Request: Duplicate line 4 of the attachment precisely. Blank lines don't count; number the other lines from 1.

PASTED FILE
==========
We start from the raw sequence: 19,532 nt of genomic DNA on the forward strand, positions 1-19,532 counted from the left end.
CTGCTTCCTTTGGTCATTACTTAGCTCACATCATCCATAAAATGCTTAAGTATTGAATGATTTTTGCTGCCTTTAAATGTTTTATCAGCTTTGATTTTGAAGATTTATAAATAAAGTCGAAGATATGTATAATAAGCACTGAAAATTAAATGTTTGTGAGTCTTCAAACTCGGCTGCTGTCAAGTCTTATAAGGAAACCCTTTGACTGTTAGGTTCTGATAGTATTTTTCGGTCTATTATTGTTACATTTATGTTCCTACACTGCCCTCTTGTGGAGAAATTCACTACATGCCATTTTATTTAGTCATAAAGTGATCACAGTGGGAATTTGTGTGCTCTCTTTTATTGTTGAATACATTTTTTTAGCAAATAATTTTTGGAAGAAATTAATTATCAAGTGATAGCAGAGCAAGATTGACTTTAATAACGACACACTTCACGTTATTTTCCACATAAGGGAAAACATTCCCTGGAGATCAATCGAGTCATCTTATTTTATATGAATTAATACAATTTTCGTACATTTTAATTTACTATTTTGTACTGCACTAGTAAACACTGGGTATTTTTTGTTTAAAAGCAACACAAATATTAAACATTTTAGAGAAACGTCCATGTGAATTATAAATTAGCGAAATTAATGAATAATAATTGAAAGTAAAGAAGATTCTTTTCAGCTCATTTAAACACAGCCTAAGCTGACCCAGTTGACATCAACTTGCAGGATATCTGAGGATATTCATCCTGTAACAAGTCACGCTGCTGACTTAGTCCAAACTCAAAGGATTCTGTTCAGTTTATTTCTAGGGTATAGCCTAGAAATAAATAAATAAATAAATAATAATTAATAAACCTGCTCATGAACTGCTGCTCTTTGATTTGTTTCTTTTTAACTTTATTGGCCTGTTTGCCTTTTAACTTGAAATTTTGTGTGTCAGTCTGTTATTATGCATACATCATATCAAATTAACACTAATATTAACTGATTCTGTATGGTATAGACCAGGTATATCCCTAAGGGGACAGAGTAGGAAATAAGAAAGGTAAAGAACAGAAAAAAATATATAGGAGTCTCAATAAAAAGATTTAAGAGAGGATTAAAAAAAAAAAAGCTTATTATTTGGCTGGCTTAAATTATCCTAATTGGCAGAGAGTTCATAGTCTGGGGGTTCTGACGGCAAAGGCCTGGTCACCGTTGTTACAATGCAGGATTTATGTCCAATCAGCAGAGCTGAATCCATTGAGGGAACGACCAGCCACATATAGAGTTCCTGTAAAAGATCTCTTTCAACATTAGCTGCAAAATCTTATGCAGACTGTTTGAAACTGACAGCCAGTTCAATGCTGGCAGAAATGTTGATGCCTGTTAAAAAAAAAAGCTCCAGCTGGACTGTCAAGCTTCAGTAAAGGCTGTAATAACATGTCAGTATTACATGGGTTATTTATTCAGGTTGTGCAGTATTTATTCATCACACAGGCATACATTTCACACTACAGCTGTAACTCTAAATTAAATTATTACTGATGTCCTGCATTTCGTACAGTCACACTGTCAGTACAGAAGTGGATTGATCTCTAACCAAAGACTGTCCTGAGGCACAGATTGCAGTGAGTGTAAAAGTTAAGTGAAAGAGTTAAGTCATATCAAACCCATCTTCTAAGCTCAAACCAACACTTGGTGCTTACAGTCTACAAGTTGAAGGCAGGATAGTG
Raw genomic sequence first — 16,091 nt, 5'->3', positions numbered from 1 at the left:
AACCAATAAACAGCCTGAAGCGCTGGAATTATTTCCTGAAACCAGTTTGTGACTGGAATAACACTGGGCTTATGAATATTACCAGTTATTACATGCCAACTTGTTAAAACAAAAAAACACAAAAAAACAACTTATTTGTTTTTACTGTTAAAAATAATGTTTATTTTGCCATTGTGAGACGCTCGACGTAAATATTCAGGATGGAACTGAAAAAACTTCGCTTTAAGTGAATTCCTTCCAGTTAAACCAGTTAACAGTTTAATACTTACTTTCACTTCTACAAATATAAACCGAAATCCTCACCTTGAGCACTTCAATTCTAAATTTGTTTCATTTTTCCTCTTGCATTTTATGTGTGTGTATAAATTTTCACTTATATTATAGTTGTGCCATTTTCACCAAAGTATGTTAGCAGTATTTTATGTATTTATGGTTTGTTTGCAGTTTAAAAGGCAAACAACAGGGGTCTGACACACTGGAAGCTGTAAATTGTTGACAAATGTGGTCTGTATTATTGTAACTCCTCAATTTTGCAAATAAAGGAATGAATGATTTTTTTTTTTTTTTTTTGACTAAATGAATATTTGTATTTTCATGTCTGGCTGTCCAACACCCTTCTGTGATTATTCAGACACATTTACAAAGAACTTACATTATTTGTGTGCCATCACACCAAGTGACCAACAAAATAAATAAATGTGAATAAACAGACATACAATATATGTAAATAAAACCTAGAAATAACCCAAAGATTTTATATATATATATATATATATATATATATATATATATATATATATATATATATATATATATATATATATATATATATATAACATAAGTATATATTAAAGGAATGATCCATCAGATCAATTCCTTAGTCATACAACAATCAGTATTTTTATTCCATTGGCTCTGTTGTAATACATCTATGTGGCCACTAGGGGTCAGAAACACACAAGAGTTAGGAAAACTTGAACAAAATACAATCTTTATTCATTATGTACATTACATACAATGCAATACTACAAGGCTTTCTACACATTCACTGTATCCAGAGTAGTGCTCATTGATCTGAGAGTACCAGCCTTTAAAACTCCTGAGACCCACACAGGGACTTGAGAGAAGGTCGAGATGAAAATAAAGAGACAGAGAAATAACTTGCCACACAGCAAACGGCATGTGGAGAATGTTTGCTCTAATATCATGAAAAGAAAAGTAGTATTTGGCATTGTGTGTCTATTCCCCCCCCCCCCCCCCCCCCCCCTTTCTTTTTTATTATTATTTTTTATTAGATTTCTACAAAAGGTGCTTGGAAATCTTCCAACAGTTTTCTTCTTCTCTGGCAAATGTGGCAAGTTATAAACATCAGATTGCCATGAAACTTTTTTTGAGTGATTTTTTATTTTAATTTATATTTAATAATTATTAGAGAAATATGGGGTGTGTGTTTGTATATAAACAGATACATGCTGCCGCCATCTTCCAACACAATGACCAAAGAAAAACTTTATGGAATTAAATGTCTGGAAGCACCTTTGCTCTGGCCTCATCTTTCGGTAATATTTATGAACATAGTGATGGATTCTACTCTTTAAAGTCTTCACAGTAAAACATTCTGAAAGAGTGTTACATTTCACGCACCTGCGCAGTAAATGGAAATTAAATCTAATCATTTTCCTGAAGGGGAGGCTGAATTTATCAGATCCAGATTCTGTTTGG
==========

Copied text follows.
AACCAATAAACAGCCTGAAGCGCTGGAATTATTTCCTGAAACCAGTTTGTGACTGGAATAACACTGGGCTTATGAATATTACCAGTTATTACATGCCAACTTGTTAAAACAAAAAAACACAAAAAAACAACTTATTTGTTTTTACTGTTAAAAATAATGTTTATTTTGCCATTGTGAGACGCTCGACGTAAATATTCAGGATGGAACTGAAAAAACTTCGCTTTAAGTGAATTCCTTCCAGTTAAACCAGTTAACAGTTTAATACTTACTTTCACTTCTACAAATATAAACCGAAATCCTCACCTTGAGCACTTCAATTCTAAATTTGTTTCATTTTTCCTCTTGCATTTTATGTGTGTGTATAAATTTTCACTTATATTATAGTTGTGCCATTTTCACCAAAGTATGTTAGCAGTATTTTATGTATTTATGGTTTGTTTGCAGTTTAAAAGGCAAACAACAGGGGTCTGACACACTGGAAGCTGTAAATTGTTGACAAATGTGGTCTGTATTATTGTAACTCCTCAATTTTGCAAATAAAGGAATGAATGATTTTTTTTTTTTTTTTTTGACTAAATGAATATTTGTATTTTCATGTCTGGCTGTCCAACACCCTTCTGTGATTATTCAGACACATTTACAAAGAACTTACATTATTTGTGTGCCATCACACCAAGTGACCAACAAAATAAATAAATGTGAATAAACAGACATACAATATATGTAAATAAAACCTAGAAATAACCCAAAGATTTTATATATATATATATATATATATATATATATATATATATATATATATATATATATATATATATATATATATATATATATAACATAAGTATATATTAAAGGAATGATCCATCAGATCAATTCCTTAGTCATACAACAATCAGTATTTTTATTCCATTGGCTCTGTTGTAATACATCTATGTGGCCACTAGGGGTCAGAAACACACAAGAGTTAGGAAAACTTGAACAAAATACAATCTTTATTCATTATGTACATTACATACAATGCAATACTACAAGGCTTTCTACACATTCACTGTATCCAGAGTAGTGCTCATTGATCTGAGAGTACCAGCCTTTAAAACTCCTGAGACCCACACAGGGACTTGAGAGAAGGTCGAGATGAAAATAAAGAGACAGAGAAATAACTTGCCACACAGCAAACGGCATGTGGAGAATGTTTGCTCTAATATCATGAAAAGAAAAGTAGTATTTGGCATTGTGTGTCTATTCCCCCCCCCCCCCCCCCCCCCCCTTTCTTTTTTATTATTATTTTTTATTAGATTTCTACAAAAGGTGCTTGGAAATCTTCCAACAGTTTTCTTCTTCTCTGGCAAATGTGGCAAGTTATAAACATCAGATTGCCATGAAACTTTTTTTGAGTGATTTTTTATTTTAATTTATATTTAATAATTATTAGAGAAATATGGGGTGTGTGTTTGTATATAAACAGATACATGCTGCCGCCATCTTCCAACACAATGACCAAAGAAAAACTTTATGGAATTAAATGTCTGGAAGCACCTTTGCTCTGGCCTCATCTTTCGGTAATATTTATGAACATAGTGATGGATTCTACTCTTTAAAGTCTTCACAGTAAAACATTCTGAAAGAGTGTTACATTTCACGCACCTGCGCAGTAAATGGAAATTAAATCTAATCATTTTCCTGAAGGGGAGGCTGAATTTATCAGATCCAGATTCTGTTTGG